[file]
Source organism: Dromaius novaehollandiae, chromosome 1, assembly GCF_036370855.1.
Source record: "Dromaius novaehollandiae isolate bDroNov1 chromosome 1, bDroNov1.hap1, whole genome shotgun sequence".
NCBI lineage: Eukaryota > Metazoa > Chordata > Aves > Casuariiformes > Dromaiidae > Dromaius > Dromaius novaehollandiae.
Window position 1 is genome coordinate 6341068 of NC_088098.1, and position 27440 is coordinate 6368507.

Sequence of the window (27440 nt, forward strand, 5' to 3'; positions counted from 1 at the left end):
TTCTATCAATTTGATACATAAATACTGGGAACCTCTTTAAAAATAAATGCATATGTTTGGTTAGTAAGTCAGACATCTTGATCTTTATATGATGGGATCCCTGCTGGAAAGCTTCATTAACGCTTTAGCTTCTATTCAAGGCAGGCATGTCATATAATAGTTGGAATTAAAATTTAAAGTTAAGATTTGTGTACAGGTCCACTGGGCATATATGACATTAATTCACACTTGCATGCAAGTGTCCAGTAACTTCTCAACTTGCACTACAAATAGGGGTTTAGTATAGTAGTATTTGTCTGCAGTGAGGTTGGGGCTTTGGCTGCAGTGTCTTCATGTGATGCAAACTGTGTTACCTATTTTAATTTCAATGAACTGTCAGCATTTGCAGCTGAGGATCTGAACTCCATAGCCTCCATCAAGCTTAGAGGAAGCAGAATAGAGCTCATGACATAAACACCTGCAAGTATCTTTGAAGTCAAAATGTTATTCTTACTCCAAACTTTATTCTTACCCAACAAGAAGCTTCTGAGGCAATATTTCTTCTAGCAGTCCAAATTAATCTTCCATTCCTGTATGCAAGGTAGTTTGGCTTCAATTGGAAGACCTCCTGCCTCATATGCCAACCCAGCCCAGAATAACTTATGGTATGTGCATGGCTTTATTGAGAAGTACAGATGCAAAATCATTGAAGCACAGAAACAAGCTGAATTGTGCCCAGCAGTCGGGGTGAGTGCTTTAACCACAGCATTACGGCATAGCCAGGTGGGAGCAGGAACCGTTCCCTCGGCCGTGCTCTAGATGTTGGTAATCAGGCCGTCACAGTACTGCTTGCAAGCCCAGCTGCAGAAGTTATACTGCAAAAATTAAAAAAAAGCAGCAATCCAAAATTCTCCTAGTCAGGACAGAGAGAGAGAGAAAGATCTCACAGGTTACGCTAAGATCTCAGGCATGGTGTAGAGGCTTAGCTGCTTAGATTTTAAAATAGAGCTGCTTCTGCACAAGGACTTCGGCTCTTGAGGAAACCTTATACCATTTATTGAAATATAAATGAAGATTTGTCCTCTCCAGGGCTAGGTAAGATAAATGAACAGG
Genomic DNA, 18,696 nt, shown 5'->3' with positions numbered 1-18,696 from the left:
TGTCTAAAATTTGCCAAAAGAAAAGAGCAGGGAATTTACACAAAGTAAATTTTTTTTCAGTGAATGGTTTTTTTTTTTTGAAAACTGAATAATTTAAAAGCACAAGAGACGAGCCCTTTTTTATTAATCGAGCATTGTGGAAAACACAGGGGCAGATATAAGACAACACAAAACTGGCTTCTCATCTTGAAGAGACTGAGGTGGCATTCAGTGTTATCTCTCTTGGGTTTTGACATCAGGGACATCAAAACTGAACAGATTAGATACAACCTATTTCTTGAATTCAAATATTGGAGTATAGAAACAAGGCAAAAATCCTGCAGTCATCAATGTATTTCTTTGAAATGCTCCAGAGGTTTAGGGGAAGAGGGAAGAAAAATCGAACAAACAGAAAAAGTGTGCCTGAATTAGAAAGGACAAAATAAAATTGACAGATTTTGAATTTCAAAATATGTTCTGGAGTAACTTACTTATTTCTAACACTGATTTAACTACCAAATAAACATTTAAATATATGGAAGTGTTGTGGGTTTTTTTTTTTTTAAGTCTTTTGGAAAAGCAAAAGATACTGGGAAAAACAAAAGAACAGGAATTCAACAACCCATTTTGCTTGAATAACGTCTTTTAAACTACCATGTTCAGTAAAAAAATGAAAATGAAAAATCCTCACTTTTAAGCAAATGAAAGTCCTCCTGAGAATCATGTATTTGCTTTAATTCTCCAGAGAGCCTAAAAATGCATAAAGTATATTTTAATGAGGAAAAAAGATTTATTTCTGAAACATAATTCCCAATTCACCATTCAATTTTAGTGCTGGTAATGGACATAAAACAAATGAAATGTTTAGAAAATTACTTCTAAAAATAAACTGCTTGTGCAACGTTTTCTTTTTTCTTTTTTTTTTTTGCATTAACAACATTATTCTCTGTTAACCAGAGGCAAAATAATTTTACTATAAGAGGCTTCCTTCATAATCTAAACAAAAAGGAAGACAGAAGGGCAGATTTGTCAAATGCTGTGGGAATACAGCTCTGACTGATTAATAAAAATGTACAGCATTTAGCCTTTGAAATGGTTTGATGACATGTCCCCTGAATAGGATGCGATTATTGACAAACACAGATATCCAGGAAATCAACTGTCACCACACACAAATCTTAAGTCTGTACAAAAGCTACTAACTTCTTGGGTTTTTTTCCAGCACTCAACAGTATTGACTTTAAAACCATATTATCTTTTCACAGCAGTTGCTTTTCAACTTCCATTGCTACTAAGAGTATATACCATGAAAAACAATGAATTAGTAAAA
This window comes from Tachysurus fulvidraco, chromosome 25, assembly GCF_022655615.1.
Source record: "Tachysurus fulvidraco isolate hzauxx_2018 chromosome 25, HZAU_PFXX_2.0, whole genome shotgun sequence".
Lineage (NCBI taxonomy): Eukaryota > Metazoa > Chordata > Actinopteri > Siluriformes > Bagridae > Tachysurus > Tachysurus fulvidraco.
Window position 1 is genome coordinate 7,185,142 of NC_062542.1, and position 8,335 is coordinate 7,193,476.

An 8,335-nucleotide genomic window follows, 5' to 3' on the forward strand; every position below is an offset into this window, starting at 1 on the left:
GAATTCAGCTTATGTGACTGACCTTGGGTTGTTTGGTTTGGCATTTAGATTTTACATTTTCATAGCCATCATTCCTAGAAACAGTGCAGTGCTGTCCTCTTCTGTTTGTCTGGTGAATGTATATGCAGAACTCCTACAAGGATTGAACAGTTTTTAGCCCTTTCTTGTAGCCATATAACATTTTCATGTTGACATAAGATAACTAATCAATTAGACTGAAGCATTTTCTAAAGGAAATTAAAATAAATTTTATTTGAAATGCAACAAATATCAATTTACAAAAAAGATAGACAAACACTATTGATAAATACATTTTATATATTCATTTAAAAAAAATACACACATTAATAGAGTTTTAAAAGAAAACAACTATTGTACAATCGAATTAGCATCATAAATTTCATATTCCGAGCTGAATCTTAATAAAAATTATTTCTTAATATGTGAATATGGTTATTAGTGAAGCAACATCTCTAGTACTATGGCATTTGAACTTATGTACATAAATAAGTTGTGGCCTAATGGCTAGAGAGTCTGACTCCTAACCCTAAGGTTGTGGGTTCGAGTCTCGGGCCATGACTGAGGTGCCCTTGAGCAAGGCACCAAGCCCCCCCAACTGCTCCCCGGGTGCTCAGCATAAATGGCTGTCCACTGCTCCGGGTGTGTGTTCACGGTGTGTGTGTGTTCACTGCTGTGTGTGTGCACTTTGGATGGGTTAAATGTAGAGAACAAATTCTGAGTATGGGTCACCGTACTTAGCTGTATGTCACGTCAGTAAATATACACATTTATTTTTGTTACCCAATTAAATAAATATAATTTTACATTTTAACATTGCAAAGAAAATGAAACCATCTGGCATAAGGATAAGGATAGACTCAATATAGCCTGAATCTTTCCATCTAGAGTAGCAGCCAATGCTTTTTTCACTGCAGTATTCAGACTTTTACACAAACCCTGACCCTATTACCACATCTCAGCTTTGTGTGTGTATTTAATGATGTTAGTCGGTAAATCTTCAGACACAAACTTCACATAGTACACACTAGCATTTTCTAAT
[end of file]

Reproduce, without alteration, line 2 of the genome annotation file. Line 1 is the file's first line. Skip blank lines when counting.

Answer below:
Source record: "Dromaius novaehollandiae isolate bDroNov1 chromosome 1, bDroNov1.hap1, whole genome shotgun sequence".